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Proposal strategies based on the number of proposals anticipated

What matters to the customer changes when they get swamped with proposals

With a certain well known government multiple award RFP of huge value out, and new ones like it becoming routine, this is a good time to reflect on the customer and how the number of proposals being received impacts how they make their selection decisions. 

What if they only get one proposal?
If the customer only expects to get one proposal, or if that’s just the way it turns out, they approach the proposal with a few considerations:

See also:
Bid Strategies and Proposal Themes
  1. Does it meet their requirements? They have no other proposals to compare it to. So they compare it to themselves. Will it meet their needs?
  2. Can they do better? With no other proposals to compare it to, this is guesswork. Do they believe that they might find a better offer with some time and effort? Do they have the time and effort to spare?
  3. Should they cancel the procurement? Do they have rules that require more than one vendor response? What do they need to do to satisfy their procurement process when they only have one proposal? Do they need to go find someone else to bid? Will they consider the other bids or are they just to enable them to move forward with the one they really want?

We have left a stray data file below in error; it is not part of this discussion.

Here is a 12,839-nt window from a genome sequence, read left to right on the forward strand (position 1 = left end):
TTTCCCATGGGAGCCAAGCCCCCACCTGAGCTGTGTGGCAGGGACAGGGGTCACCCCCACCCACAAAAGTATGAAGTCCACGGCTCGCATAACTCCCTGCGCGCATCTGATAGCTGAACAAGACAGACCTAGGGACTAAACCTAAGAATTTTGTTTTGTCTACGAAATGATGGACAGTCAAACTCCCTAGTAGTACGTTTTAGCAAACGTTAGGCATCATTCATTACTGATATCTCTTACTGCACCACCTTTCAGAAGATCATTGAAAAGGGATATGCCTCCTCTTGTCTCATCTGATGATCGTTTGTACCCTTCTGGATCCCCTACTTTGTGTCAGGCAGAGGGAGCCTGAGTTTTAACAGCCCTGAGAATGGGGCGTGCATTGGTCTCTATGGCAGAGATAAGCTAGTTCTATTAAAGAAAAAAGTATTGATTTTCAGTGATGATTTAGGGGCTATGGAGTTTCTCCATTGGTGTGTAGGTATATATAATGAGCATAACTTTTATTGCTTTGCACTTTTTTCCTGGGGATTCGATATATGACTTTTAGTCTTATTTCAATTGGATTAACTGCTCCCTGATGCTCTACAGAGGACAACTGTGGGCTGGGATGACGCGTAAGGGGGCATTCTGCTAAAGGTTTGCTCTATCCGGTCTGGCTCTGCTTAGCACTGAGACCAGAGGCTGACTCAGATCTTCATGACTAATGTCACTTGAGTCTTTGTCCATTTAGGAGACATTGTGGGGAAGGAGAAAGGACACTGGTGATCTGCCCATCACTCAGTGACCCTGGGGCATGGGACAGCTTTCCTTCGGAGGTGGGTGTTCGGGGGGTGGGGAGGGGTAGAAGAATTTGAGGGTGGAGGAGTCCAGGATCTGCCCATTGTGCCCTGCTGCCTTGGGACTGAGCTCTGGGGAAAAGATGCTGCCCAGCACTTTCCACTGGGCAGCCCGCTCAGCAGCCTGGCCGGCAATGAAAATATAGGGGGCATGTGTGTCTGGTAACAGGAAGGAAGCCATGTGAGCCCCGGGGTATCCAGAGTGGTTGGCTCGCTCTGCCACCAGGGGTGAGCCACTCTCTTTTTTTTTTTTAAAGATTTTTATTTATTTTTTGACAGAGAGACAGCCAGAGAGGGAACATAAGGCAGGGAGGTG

Winning when you are the only proposal is typically about showing them that you meet all of their requirements, do it effectively and competitively, and represent far more value than cost.

What if they get several proposals?

Now they’ve got something to compare them to. If they follow “the rule of three,” they can consider the bid competitive and more easily move forward.

But now they have to do a real evaluation and select one from amongst the alternatives. Will they compare the bids to each other? Will they pick based on the differentiators? How will they handle any cost differences?